Include

Officials in Olympia, D.C. ducked opportunities to protect students from traffic pollution

Todd Beamer High School in Federal Way, Wash.
Credit: KING 5

In spite of the substantial evidence of air-pollution risks to children who attend schools near large roadways — including lung problems, asthma attacks and heightened absenteeism — policymakers at both the state and federal levels ducked the issue in recent years, records and interviews show.

The risks were squarely presented. At about the same time in 2008 and 2009, independent groups of officials meeting in Olympia and Washington, D.C., considered and then rejected the notion of banning or severely restricting construction of schools inside the pollution plume emanating up to 500 feet from major roadways.

That lack of action means schools in Washington and across the country continue to be built near the nation’s biggest and busiest roads, despite compelling evidence that roadway pollution can set kids’ health back for life.

“It’s common sense, you’d think that common sense would prevail,” said Steve Fischbach, a Rhode Island lawyer who advised the U.S. Environmental Protection Agency during the federal process. “But the number of bad examples shows us that poor siting decisions still go on.”

Byline: 

Document: Department of Health Preliminary Cost-Benefit Analysis Summary

Byline: 

Document: Washington Board of Health Briefing Paper on Site Assessment

Byline: 

Document: Washington Board of Health Meeting Notes for April 15, 2008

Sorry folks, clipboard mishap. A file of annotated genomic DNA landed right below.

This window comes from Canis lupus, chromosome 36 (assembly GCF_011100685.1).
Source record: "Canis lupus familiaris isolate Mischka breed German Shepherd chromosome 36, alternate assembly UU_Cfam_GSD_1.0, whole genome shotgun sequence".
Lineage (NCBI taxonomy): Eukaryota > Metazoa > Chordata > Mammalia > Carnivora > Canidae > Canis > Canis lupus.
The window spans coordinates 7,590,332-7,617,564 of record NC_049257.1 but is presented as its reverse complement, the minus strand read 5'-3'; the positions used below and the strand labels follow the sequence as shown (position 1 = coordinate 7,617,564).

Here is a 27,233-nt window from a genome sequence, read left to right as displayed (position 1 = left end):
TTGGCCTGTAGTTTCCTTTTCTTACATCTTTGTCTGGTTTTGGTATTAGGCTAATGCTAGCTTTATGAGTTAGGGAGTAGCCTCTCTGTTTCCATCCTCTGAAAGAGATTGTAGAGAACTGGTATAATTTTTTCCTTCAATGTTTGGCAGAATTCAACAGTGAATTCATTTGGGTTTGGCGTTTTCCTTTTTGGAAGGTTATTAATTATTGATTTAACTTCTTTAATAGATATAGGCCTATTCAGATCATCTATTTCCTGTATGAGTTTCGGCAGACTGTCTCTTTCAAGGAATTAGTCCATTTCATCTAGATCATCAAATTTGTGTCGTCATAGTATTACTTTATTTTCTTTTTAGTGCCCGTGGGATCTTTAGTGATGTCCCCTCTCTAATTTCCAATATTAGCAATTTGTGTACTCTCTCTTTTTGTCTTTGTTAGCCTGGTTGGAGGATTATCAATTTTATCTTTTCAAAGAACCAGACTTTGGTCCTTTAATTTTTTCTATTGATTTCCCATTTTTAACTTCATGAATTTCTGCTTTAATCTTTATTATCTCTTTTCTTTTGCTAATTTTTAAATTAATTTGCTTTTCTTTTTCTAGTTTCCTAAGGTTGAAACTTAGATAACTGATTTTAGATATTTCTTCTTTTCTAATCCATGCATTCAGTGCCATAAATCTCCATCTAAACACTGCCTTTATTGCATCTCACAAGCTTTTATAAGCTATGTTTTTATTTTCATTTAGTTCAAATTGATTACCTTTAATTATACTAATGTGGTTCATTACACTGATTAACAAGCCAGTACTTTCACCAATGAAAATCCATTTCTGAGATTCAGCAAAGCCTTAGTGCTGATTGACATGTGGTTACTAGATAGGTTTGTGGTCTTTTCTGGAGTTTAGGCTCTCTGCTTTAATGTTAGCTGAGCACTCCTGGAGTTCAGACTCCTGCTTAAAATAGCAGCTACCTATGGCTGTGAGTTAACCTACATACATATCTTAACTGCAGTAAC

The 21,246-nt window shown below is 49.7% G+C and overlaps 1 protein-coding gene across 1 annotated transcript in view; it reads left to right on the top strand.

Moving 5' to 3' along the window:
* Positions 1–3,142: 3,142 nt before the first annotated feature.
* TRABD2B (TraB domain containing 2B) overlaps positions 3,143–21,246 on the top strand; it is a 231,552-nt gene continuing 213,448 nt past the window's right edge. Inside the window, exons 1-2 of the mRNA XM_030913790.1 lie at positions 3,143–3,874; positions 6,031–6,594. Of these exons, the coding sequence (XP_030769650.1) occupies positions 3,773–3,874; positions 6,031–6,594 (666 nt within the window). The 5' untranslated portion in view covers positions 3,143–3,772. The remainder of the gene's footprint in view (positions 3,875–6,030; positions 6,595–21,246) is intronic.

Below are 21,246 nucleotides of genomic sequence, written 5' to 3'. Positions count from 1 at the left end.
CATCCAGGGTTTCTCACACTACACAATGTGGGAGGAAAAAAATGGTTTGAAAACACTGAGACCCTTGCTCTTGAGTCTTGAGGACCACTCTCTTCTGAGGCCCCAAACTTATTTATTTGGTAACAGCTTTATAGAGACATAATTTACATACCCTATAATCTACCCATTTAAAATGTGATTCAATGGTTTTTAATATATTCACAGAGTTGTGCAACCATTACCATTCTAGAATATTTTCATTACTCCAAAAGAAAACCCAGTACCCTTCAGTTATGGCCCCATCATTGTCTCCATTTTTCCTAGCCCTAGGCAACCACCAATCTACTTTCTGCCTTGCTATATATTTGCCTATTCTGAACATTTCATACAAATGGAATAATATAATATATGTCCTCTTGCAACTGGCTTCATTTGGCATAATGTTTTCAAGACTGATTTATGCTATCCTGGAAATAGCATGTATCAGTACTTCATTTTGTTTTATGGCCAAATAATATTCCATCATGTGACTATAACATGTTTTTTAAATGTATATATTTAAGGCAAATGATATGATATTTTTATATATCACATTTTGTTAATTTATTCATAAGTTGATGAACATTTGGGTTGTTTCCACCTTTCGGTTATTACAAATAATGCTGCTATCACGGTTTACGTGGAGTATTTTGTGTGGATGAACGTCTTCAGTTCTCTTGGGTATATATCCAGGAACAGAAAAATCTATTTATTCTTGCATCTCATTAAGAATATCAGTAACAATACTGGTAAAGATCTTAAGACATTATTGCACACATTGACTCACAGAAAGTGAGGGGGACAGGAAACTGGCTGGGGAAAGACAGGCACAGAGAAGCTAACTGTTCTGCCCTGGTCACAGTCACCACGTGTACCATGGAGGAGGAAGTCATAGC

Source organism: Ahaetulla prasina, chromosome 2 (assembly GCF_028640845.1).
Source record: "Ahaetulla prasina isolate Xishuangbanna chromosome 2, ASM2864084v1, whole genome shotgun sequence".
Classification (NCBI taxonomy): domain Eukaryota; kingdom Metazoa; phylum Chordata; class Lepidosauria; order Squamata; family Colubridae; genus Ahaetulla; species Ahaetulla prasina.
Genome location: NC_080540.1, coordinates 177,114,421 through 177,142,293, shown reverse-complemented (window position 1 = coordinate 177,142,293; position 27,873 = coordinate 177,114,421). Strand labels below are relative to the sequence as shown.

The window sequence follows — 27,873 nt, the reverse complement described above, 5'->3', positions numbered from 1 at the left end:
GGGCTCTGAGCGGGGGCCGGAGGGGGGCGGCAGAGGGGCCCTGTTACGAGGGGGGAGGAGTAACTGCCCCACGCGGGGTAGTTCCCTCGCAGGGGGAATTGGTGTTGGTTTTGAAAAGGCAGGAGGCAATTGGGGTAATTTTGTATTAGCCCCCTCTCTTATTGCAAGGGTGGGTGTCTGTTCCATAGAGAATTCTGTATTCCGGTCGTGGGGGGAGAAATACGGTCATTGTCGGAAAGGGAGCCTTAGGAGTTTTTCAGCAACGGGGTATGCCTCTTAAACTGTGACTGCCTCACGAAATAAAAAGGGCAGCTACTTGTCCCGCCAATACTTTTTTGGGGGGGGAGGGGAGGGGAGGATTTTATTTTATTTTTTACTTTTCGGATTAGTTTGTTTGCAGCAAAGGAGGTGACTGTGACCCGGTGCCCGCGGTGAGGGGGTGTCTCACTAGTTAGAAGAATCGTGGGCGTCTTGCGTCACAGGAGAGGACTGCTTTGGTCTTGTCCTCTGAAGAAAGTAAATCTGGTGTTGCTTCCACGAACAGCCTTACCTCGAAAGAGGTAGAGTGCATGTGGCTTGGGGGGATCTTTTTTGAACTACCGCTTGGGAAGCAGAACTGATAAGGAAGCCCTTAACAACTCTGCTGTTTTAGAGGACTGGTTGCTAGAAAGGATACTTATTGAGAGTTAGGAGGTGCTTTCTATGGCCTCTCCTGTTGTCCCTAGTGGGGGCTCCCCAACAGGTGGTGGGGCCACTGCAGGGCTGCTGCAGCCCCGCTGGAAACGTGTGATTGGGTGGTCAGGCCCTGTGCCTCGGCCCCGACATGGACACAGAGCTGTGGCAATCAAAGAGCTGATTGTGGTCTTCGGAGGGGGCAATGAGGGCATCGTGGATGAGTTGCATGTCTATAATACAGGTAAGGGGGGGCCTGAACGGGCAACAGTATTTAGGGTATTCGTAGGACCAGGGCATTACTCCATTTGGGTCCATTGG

Byline: 

Document: Salmon Creek Elementary School Environmental Review

Byline: 

Document: School Rule Revision Team Draft 03-31-08

 
Byline: 

Document: 2006 Report to the U.S. Environmental Protection Agency

 
Byline: 

IW leader named one of Seattle's "most influential" people for 2013

in

Each year Seattle Magazine puts together its list of Seattle's "most influential" people, a who's who of innovative thinkers, trendsetters and other influencers in the Emerald City. This year, InvestigateWest executive director and co-founder Robert McClure is on that list.

“Even the folks who have been forced by his stories to clean up their act admit this guy is nothing if not fair,” the magazine writes of McClure, “a modest, Northwest version of Clark Kent in a post-Post-Intelligencer world.”

Under McClure's leadership, InvestigateWest has won 10 awards in 2013 for its investigative and enterprise reporting, including two national industry honors. Its innovative studio model for investigative journalism is being used in classrooms across the country, after the Columbia University Graduate School of Journalism published a case study on the Seattle newsroom earlier this year.

“It's great fun to be listed next to Russell Wilson, but most of all I'm glad that InvestigateWest's record of accomplishment is in the pages of Seattle Magazine for the community to see,” McClure said. “Journalism is changing. But the power of journalism to hold people to account,  to connect the dots, and to uncover secrets is needed more than ever.”

Byline: